A strop is a material, often a piece of leather, that is treated with abrasive compounds to help get your knife as sharp as possible. The leather is often affixed to a solid, wooden board. Like whetstones, some strops are double sided, with one side having a finer grain than the other. Menchaca likes this dual sided
To use a strop, follow these instructions:
Start by setting your knife at the same angle it was sharpened at—usually 20 degrees.
Instead of pushing the knife away, pull inward, the opposite motion of sharpening. If you push forwards, you may cut the strop.
Alternate sides until the blade is smooth, almost mirrored and sharp. It should now be able to slice through a sheet of paper by simply pushing down.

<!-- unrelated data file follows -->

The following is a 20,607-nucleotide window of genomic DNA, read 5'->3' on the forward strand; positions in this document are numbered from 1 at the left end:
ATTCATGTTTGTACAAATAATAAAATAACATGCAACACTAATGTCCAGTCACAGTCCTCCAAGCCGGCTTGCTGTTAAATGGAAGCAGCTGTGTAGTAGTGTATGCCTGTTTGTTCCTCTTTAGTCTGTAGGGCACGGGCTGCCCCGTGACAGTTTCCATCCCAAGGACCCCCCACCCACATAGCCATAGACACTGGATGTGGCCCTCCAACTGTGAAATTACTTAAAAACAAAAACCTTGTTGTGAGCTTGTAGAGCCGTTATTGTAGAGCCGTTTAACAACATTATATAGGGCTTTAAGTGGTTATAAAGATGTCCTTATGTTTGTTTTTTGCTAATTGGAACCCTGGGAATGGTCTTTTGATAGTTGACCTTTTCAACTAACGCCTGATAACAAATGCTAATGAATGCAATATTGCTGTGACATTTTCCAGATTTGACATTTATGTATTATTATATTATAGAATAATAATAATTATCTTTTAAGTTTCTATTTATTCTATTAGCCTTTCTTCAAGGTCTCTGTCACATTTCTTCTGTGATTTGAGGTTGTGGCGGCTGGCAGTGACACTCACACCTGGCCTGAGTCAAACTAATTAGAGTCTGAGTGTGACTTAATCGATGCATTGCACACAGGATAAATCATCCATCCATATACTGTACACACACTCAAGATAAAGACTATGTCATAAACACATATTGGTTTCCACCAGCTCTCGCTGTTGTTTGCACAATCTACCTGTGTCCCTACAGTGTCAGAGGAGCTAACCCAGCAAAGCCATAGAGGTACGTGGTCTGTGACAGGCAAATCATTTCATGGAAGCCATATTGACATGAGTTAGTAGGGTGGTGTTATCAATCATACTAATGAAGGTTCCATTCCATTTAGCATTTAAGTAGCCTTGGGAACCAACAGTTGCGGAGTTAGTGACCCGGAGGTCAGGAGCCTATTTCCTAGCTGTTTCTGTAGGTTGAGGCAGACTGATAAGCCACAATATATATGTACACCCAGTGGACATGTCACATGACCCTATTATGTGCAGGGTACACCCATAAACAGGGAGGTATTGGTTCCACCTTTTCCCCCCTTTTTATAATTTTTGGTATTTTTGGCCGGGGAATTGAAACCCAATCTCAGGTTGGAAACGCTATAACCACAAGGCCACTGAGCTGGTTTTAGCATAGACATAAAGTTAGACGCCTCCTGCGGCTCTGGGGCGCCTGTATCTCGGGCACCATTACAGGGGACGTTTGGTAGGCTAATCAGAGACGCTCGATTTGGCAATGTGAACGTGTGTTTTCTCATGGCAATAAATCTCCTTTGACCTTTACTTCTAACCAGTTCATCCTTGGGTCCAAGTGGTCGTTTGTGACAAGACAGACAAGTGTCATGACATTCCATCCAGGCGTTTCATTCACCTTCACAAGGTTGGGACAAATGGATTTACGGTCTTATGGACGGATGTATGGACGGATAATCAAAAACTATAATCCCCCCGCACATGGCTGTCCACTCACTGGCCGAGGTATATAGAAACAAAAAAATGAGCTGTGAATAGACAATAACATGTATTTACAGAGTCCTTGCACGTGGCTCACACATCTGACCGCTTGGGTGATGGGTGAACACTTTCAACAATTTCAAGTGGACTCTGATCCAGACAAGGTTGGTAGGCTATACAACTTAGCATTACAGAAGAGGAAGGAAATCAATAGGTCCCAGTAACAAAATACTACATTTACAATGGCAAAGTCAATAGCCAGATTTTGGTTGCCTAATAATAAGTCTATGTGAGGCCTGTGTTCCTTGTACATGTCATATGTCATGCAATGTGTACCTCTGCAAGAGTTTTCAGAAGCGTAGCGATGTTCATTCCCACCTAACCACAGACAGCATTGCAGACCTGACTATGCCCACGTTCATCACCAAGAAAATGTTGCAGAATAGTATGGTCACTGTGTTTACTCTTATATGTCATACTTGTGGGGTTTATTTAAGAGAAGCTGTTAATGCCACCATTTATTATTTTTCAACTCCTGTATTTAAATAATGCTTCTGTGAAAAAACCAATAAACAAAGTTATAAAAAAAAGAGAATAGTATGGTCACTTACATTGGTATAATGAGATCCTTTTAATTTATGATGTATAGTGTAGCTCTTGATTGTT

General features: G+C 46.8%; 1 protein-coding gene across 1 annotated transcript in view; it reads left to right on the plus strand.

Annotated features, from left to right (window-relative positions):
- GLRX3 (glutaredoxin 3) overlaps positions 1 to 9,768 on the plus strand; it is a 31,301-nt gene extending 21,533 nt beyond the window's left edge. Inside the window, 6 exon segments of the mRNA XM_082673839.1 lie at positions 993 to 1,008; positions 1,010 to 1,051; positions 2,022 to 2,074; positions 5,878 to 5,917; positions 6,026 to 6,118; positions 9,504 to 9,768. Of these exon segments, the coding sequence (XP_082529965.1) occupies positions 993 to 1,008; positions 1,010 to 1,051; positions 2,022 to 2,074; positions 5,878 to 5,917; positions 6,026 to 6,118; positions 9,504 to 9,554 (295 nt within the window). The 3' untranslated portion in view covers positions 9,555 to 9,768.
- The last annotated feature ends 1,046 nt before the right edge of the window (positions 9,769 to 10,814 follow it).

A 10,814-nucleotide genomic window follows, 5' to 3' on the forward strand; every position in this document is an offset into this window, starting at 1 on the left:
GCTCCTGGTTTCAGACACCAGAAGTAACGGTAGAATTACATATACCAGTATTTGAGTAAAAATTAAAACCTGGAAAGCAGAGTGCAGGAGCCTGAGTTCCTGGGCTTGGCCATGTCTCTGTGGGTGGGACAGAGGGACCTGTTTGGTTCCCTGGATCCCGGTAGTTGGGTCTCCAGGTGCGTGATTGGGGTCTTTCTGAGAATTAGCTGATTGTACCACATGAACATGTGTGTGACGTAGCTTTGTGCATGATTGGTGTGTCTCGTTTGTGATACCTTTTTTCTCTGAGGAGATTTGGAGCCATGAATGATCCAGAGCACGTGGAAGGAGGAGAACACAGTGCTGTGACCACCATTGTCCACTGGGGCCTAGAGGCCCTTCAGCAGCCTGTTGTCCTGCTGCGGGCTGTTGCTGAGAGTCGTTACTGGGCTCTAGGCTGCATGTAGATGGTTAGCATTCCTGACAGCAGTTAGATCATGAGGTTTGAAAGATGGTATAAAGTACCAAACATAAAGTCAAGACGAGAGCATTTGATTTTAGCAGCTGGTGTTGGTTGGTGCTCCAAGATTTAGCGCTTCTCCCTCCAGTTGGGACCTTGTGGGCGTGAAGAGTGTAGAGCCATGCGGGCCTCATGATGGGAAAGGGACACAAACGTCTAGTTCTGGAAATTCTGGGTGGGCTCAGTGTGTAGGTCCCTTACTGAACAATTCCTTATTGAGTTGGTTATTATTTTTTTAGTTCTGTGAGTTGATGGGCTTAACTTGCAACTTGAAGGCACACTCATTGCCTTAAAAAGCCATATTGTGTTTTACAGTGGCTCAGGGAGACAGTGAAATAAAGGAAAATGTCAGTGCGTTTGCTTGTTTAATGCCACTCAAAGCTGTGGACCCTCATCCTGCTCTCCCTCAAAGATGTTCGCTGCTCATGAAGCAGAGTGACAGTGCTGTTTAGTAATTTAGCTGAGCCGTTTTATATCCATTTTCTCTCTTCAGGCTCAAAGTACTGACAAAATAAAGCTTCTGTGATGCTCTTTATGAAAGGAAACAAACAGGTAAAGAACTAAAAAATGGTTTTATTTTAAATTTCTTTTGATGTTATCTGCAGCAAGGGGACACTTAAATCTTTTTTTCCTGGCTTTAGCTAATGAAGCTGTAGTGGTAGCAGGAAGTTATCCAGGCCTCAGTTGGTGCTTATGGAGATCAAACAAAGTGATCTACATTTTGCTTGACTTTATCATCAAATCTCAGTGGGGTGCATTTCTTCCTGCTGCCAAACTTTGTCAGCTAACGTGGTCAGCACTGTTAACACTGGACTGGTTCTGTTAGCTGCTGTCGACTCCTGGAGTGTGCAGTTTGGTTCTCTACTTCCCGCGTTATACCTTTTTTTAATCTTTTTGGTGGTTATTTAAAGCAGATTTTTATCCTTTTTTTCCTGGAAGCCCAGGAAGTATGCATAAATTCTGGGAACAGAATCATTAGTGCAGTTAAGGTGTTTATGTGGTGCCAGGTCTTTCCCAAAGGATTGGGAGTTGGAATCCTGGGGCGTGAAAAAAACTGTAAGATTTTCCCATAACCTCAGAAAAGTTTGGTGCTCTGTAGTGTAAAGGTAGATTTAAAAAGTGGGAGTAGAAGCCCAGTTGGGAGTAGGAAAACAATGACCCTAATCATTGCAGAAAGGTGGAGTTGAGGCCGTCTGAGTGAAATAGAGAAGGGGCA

Stropping can be done after sharpening with an electric sharpener or whetstone to create an even sharper edge.
How to Care for Your Knives
“People use knives improperly, that’s where I see the most damage. I tell people all the time, it’s a knife. It's not a saw, it's not an ax, it’s not a pry bar. It's designed to perform as a knife, not something else,” says Menchaca.
Now that you know how to sharpen them, here are some other things to keep in mind when caring for your knives.
Honing Your Knife
You may think your knife needs to be sharpened but it may just need a good honing. “Honing should be done 3- 4 times a year, think seasonally,” says Menchaca. “Honing just realigns the steel. Remember that when you sharpen, you’re actually removing some of that steel.” To find out more about the difference between honing and sharpening, check out this
When honing your knife, follow these steps:
Place a honing steel with the metal braced against a hard surface.
Hold your knife handle in your dominant hand and the handle of your steel in the other.